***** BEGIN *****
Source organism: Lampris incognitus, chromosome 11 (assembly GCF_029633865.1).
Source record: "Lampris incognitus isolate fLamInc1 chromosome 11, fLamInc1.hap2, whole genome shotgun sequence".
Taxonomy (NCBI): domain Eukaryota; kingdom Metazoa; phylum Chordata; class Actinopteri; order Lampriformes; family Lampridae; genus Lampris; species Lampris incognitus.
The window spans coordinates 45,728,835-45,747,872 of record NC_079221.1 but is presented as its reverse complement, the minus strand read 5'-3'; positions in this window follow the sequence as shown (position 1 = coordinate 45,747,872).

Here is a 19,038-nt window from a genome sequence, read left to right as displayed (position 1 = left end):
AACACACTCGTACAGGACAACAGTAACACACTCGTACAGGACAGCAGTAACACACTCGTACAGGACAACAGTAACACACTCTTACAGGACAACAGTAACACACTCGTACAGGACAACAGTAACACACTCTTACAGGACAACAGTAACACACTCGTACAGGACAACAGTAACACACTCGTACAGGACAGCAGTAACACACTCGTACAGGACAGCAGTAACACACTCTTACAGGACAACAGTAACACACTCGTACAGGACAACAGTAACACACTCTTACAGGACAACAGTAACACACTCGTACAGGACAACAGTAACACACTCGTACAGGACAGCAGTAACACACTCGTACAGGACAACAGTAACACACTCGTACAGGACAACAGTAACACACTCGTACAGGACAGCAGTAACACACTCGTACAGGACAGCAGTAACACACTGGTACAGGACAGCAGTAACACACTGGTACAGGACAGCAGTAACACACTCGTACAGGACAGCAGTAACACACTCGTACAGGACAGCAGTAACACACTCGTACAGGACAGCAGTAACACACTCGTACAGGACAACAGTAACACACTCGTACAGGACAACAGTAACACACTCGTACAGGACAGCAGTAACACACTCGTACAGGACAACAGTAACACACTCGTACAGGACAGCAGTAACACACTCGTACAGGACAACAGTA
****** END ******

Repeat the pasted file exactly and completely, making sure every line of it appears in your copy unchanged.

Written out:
Source organism: Lampris incognitus, chromosome 11 (assembly GCF_029633865.1).
Source record: "Lampris incognitus isolate fLamInc1 chromosome 11, fLamInc1.hap2, whole genome shotgun sequence".
Taxonomy (NCBI): domain Eukaryota; kingdom Metazoa; phylum Chordata; class Actinopteri; order Lampriformes; family Lampridae; genus Lampris; species Lampris incognitus.
The window spans coordinates 45,728,835-45,747,872 of record NC_079221.1 but is presented as its reverse complement, the minus strand read 5'-3'; positions in this window follow the sequence as shown (position 1 = coordinate 45,747,872).

Here is a 19,038-nt window from a genome sequence, read left to right as displayed (position 1 = left end):
AACACACTCGTACAGGACAACAGTAACACACTCGTACAGGACAGCAGTAACACACTCGTACAGGACAACAGTAACACACTCTTACAGGACAACAGTAACACACTCGTACAGGACAACAGTAACACACTCTTACAGGACAACAGTAACACACTCGTACAGGACAACAGTAACACACTCGTACAGGACAGCAGTAACACACTCGTACAGGACAGCAGTAACACACTCTTACAGGACAACAGTAACACACTCGTACAGGACAACAGTAACACACTCTTACAGGACAACAGTAACACACTCGTACAGGACAACAGTAACACACTCGTACAGGACAGCAGTAACACACTCGTACAGGACAACAGTAACACACTCGTACAGGACAACAGTAACACACTCGTACAGGACAGCAGTAACACACTCGTACAGGACAGCAGTAACACACTGGTACAGGACAGCAGTAACACACTGGTACAGGACAGCAGTAACACACTCGTACAGGACAGCAGTAACACACTCGTACAGGACAGCAGTAACACACTCGTACAGGACAGCAGTAACACACTCGTACAGGACAACAGTAACACACTCGTACAGGACAACAGTAACACACTCGTACAGGACAGCAGTAACACACTCGTACAGGACAACAGTAACACACTCGTACAGGACAGCAGTAACACACTCGTACAGGACAACAGTA